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Will the GOP Make Gains in the Minnesota House?

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When the DFL swept its way into control of the Minnesota House in the 2006 election, some Republican officeholders and officials partially attributed the DFL 19-seat net gain to having all the cards fall just right for the DFL – that they won all the close races. House Minority Leader Marty Seifert stated earlier this month that he is therefore, "Very confident we can take the majority. We lost the majority in one cycle, we can take it back in one cycle."

Seifert’s ambitions about taking back the House were originally premised on the DFL nominating Hillary Clinton for President. In a Smart Politics interview with Seifert a little over a year ago, the Minority Leader stated, “I believe firmly that the Democrats will nominate Hillary Clinton for President and Al Franken for U.S. Senate. This will be one of the worst top of the tickets for the Democrats in Minnesota for years.?

Seifert’s hopes were, in fact, some DFL-ers' fears. In fact, one freshman DFL House member in a purple district told Smart Politics last summer that Clinton would be such a liability for the DFL that this Representative might not even run for re-election (with Barack Obama now the nominee, that individual is indeed running for a 2nd term).

It is true that in November 2006, the DFL won a majority of competitive races – those decided by 10 points or less – but far from all of them. The DFL won 27 of these races (61 percent), compared to 17 for the GOP (39 percent).

Still, Seifert and the Republicans face a mighty battle to gain even 5 or 10 seats, let alone take back control of the House.

First, Republicans will have to defend twice as many open districts (10) as the DFL (5). Two of these districts were competitive in 2006 (21B and 49B).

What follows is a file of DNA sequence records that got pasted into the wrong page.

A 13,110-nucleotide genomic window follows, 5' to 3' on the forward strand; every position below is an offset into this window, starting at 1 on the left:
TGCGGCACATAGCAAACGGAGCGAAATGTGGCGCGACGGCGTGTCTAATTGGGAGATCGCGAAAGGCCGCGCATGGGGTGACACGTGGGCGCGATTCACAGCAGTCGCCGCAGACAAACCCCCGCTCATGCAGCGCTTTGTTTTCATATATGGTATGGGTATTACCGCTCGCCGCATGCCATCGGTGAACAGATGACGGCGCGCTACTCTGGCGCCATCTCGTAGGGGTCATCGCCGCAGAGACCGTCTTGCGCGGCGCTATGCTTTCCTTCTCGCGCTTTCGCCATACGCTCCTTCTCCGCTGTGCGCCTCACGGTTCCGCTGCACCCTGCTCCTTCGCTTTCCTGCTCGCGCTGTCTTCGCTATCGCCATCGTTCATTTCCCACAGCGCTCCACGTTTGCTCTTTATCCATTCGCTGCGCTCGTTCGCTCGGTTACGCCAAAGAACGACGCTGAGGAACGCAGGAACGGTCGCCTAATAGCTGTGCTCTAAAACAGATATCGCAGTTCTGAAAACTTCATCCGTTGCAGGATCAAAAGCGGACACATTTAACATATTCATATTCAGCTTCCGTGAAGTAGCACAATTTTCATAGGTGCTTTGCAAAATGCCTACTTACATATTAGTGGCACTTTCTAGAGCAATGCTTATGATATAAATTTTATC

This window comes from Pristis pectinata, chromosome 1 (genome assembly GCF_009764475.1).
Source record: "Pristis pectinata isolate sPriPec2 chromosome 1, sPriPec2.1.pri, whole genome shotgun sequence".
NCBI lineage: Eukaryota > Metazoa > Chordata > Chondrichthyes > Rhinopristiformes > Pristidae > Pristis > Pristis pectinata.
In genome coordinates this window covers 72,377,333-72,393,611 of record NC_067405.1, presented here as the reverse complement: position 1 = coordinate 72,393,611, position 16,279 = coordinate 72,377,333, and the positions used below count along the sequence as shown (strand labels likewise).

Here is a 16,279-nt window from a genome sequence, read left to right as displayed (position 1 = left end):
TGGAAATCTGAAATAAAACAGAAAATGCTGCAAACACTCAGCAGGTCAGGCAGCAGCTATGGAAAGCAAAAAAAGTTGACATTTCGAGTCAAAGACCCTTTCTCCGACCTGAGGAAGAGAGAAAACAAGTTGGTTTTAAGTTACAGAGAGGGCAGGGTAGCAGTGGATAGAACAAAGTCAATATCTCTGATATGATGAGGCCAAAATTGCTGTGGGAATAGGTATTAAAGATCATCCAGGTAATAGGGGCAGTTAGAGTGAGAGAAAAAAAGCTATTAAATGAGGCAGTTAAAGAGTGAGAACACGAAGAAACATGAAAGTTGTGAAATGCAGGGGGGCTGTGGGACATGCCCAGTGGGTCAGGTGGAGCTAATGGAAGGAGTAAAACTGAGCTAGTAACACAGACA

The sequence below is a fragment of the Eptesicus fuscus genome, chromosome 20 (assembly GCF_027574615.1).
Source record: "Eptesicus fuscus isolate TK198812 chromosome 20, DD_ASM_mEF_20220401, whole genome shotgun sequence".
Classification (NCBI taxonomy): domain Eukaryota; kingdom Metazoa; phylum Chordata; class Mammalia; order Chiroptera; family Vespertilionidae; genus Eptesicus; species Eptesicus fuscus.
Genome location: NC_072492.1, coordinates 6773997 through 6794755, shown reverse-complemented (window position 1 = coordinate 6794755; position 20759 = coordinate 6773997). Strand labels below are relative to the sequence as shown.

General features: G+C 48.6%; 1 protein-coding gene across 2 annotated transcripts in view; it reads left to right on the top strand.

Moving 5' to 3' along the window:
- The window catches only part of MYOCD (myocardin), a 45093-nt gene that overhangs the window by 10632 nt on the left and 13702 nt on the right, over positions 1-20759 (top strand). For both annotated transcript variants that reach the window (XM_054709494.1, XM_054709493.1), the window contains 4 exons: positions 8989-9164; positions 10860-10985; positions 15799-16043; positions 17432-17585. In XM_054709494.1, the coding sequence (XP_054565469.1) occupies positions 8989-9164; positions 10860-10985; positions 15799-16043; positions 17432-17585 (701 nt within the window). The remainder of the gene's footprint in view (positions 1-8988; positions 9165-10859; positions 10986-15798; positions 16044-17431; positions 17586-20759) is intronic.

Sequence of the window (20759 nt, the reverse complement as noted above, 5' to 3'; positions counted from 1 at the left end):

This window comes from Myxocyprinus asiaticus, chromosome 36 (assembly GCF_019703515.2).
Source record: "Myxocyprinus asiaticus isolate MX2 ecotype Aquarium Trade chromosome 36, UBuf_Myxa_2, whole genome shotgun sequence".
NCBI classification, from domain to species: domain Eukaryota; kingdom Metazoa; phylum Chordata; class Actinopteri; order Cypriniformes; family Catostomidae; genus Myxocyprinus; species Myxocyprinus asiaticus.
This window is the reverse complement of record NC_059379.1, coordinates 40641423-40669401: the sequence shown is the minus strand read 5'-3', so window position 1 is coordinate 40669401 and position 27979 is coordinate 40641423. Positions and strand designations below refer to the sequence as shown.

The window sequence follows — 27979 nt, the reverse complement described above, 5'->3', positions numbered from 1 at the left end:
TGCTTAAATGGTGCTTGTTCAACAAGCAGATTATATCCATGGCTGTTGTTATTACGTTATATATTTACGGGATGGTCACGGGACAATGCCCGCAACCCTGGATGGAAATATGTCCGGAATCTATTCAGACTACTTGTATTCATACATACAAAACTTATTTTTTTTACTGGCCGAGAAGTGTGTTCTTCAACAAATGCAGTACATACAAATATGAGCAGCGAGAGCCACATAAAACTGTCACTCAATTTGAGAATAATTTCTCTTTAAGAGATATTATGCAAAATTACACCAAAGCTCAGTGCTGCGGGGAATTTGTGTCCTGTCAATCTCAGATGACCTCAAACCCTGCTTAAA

Secondly, as a result, the DFL will have more than twice as many incumbents on the ballot (80) as the GOP (39) – presuming that neither side experiences casualties in the September primaries. Thirteen percent of Republican incumbents (5 districts) are facing primary challengers (Districts 25A, 35B, 36A, 41B, 48B), compared to ten percent (8 districts) for the DFL (Districts 05B, 27A, 42A, 55A, 56A, 58A, 58B, 59B).

Thirdly, since the 1964 election the DFL has gained seats on the GOP in 7 presidential election years (1964, 1968, 1972, 1980, 1992, 2000, 2004), held serve once (1976), and lost seats to Republicans just 3 times (1984, 1988, 1996).

With Democratic enthusiasm riding higher than that for the Republicans by most metrics so far in Campaign 2008, Seifert’s characteristically bold prediction seems difficult to foresee. In fact, the DFL might just eke out the three net seats needed to give the Party its largest advantage in the House since 1976.

Previous post: Minnesota Home to Increasing Number of Self-Identified Democrats
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Remains of the Data

Who Has Won the Most Votes in US Senate Electoral History?

Only three of the Top 10 and nine of the Top 50 vote-getters of all time are currently serving in the chamber.

Political Crumbs

Six for Thirteen

Collin Peterson remarked last month that he is leaning to run for reelection to Minnesota's 7th Congressional District in 2016. If he does and is victorious, he will creep even closer to the top of the list of the longest-serving U.S. Representatives in Minnesota history. The DFL congressman is only the sixth Minnesotan to win at least 13 terms to the U.S. House of the 135 elected to the chamber in state history. Peterson trails 18-term DFLer Jim Oberstar (1975-2011), 16-term Republicans Harold Knutson (1917-1949) and August Andresen (1925-1933; 1935-1958), and 14-term DFLers Martin Sabo (1979-2007) and John Blatnik (1947-1974). Andresen died in office, Sabo and Blatnik retired, and Knutson and Oberstar were defeated at the ballot box in 1948 and 2010 respectively. At 70 years, 7 months, 11 days through Monday, Peterson is currently the ninth oldest Gopher State U.S. Representative in history. DFLer Rick Nolan of the 8th CD is the seventh oldest at 71 years, 1 month, 23 days.


Seeing Red

Congressman Nick Rahall's failed bid for a 20th term in West Virginia this cycle, combined with a narrow loss by Nick Casey to Alex Mooney in Shelley Moore Capito's open seat, means that West Virginia Democrats will be shut out of the state's U.S. House delegation for the first time in over 90 years. The Republican sweep by two-term incumbent David McKinley in the 1st CD, Mooney in the 2nd, and Evan Jenkins over Rahall in the 3rd marks the first time the GOP has held all seats in the chamber from West Virginia since the Election of 1920. During the 67th Congress (1921-1923) all six seats from the state were controlled by the GOP. Since the Election of 1922, Democrats have won 76 percent of all U.S. House elections in the Mountain State - capturing 172 seats compared to 54 for the GOP.


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